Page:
“My faith needs to be so deeply ingrained in me that it informs every situation, every decision, every discussion. And, when that happens, before I know it I have spent a large part of my day with the kids just naturally talking about what the Christian life is all about, who Jesus is, and what the Bible says about things.”
I went to a conference a few years ago and sat in a room with a hundred other women, perched on the edge of my chair with my notebook and pen in hand. A mother of six children got up to speak, looking thin and radiant with her long blonde hair and perfectly made up face. Her clothes were freshly pressed and fashionable, and she had a humble yet confident air about her. She showed us graphic after lovely graphic filled with the brilliant ways that she teaches her children scripture. With the year-long schedules of their family worship times. With gorgeous pictures of her family on mission trips in exotic faraway places, her children lined up in a stair-step row in their crisp white shirts and dresses.
I scribbled like crazy in my notebook, wanting to remember everything this super Christian mom had to say so I could go home and whip my family into spiritual shape. We had no scripture flashcards or carefully cultivated family worship curriculum. We barely had time to say bedtime prayers at night after busy school days and after-school activities. I felt like the world’s most underachieving mother when it came to my kids’ spiritual development because I didn’t have a specific twenty minute time set aside every day to teach my kids how to be a Christian.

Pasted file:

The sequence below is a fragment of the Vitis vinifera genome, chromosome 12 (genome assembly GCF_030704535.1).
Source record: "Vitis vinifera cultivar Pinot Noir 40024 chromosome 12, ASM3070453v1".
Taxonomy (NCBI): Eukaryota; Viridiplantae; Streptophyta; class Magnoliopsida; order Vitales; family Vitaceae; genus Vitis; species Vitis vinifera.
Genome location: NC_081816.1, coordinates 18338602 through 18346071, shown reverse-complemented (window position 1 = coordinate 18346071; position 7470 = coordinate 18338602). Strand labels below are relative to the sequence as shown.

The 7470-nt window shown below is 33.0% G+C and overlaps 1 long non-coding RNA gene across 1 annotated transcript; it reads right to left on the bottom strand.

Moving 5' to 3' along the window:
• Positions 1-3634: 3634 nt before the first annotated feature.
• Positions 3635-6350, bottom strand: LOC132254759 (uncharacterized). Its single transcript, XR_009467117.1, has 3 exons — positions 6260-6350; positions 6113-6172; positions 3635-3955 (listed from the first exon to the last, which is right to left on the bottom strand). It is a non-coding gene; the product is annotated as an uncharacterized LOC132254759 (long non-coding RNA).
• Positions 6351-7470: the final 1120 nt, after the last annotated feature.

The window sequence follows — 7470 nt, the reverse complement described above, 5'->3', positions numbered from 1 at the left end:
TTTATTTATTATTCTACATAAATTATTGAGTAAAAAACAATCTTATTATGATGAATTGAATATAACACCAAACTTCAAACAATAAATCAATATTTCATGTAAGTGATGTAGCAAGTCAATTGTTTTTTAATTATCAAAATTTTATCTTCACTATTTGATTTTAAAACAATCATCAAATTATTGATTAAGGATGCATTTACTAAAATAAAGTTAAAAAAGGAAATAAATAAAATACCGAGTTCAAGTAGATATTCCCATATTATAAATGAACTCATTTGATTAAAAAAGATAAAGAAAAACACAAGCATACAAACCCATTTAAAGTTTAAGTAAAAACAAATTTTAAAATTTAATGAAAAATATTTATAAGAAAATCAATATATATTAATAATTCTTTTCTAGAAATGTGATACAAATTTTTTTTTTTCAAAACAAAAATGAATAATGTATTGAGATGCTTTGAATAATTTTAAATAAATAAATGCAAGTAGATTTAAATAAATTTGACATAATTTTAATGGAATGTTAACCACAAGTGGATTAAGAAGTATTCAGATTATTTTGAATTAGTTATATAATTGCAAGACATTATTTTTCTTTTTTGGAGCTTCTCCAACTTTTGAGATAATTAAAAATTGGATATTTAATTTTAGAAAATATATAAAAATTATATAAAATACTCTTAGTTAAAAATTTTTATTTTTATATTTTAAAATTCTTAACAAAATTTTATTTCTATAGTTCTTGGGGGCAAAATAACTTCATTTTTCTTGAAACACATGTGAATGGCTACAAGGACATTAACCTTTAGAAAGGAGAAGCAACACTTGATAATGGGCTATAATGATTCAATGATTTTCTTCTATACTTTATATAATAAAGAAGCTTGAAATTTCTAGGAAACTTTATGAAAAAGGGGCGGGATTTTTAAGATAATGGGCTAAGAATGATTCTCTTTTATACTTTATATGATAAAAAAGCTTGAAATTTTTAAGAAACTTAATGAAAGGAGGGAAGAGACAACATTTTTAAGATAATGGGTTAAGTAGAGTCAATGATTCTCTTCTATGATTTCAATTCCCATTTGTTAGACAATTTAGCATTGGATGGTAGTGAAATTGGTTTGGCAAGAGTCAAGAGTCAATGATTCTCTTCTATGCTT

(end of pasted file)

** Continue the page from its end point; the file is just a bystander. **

I came home overwhelmed. My notebook filled with ideas was tossed in a drawer, and life continued. Crazy, wild, busy, fun life.
Since that time I have learned that I missed the point that day when I tried to soak in all of the wisdom of the super mom. The truth is that I can knock myself out coming up with an amazing family worship hour every day, and I can quiz my kids on Bible verses at every mealtime, and I can tuck Charles Spurgeon quotes in their lunch boxes every day (I do none of those things, by the way), but what they really need from me is all at once simpler and much, much more challenging: they need to see my authentic Christian life.
The truths of God’s word need to be so real in me that I can’t NOT talk about them day in and day out. My faith needs to be so deeply ingrained in me that it informs every situation, every decision, every discussion. And, when that happens, before I know it I have spent a large part of my day with the kids just naturally talking about what the Christian life is all about, who Jesus is, and what the Bible says about things.